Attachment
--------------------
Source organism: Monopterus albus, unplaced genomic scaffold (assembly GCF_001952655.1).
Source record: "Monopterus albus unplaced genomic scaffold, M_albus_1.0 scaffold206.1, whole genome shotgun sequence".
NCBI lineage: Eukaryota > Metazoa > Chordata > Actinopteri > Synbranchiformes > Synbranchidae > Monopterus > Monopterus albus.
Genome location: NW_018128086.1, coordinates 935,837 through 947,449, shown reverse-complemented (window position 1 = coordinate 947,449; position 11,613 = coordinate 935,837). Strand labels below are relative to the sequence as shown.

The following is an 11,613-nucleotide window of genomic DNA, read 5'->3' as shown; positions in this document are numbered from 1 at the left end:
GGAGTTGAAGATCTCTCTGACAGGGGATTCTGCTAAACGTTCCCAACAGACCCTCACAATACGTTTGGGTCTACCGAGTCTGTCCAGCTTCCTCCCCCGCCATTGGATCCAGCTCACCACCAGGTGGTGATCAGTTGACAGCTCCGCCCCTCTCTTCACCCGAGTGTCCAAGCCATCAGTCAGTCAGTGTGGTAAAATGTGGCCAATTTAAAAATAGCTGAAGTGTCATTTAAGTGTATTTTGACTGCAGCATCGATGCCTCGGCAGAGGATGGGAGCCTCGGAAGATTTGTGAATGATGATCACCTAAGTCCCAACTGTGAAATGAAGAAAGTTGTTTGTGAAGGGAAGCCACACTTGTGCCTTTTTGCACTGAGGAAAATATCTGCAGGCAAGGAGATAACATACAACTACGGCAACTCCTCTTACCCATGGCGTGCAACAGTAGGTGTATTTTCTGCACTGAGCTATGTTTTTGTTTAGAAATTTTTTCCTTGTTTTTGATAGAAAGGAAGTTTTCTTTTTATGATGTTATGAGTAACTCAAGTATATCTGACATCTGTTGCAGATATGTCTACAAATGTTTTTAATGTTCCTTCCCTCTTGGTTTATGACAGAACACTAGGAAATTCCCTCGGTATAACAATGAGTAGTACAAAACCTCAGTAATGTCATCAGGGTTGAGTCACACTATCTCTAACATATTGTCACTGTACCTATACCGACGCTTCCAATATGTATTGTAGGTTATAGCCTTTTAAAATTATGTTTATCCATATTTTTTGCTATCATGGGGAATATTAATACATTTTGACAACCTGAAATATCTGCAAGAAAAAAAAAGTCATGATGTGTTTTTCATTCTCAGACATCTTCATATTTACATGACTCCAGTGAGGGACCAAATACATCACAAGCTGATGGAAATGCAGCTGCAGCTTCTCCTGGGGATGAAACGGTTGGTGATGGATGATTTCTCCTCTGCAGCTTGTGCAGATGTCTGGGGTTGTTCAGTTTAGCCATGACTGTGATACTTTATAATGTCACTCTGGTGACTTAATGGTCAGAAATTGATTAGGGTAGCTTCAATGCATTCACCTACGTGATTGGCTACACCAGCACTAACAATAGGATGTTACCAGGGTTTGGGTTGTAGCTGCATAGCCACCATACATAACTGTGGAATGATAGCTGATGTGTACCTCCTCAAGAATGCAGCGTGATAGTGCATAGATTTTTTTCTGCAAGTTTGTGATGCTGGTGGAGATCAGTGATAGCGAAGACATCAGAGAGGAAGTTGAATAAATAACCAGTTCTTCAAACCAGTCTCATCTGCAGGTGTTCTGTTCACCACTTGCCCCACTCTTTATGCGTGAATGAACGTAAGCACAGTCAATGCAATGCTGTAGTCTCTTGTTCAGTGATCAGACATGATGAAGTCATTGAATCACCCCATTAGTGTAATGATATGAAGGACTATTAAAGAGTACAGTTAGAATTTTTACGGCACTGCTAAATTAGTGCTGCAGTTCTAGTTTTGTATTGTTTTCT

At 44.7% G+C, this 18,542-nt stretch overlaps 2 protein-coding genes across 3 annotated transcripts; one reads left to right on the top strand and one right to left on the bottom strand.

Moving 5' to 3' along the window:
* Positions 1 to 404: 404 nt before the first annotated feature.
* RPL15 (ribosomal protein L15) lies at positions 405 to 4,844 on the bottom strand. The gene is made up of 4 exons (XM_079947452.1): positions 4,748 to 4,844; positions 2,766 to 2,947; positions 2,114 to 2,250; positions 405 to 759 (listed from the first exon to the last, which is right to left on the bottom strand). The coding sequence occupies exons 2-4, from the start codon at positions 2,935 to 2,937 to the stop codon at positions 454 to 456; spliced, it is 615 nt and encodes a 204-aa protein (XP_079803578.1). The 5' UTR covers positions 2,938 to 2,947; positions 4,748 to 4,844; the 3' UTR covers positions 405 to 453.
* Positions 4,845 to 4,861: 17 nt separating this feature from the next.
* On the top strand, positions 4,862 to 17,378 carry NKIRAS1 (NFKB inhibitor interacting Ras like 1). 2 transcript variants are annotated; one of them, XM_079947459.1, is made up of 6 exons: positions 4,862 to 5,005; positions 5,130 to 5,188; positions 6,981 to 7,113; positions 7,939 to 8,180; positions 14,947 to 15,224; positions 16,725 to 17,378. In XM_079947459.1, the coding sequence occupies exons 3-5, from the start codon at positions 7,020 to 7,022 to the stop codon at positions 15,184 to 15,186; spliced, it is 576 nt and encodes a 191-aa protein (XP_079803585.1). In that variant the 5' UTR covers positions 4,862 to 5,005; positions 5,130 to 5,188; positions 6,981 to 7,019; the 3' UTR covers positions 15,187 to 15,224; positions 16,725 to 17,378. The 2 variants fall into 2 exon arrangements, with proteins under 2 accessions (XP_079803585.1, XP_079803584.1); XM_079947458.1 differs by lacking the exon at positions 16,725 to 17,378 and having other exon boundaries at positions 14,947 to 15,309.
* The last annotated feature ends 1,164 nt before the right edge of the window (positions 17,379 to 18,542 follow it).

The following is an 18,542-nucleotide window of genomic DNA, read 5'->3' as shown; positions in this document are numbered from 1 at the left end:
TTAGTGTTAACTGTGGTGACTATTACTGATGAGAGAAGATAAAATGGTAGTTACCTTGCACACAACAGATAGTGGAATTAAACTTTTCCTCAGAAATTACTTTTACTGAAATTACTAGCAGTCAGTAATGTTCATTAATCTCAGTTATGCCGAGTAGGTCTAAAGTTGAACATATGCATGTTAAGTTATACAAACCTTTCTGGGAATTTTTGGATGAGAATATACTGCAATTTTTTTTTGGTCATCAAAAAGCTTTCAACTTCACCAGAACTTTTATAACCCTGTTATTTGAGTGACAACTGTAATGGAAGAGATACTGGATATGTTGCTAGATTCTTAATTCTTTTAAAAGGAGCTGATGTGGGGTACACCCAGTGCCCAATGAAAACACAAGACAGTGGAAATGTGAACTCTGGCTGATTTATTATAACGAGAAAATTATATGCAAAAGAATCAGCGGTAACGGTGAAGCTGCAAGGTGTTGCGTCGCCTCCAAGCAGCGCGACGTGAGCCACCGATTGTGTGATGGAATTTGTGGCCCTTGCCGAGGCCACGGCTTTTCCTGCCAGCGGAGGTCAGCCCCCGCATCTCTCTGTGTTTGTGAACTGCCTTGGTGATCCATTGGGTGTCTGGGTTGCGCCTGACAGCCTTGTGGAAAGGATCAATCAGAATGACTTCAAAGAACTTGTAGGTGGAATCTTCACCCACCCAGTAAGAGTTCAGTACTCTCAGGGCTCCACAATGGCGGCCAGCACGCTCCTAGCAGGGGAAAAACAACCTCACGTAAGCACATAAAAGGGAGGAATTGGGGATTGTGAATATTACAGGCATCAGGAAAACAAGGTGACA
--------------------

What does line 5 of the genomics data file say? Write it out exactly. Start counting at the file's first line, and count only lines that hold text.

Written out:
The following is an 11,613-nucleotide window of genomic DNA, read 5'->3' as shown; positions in this document are numbered from 1 at the left end: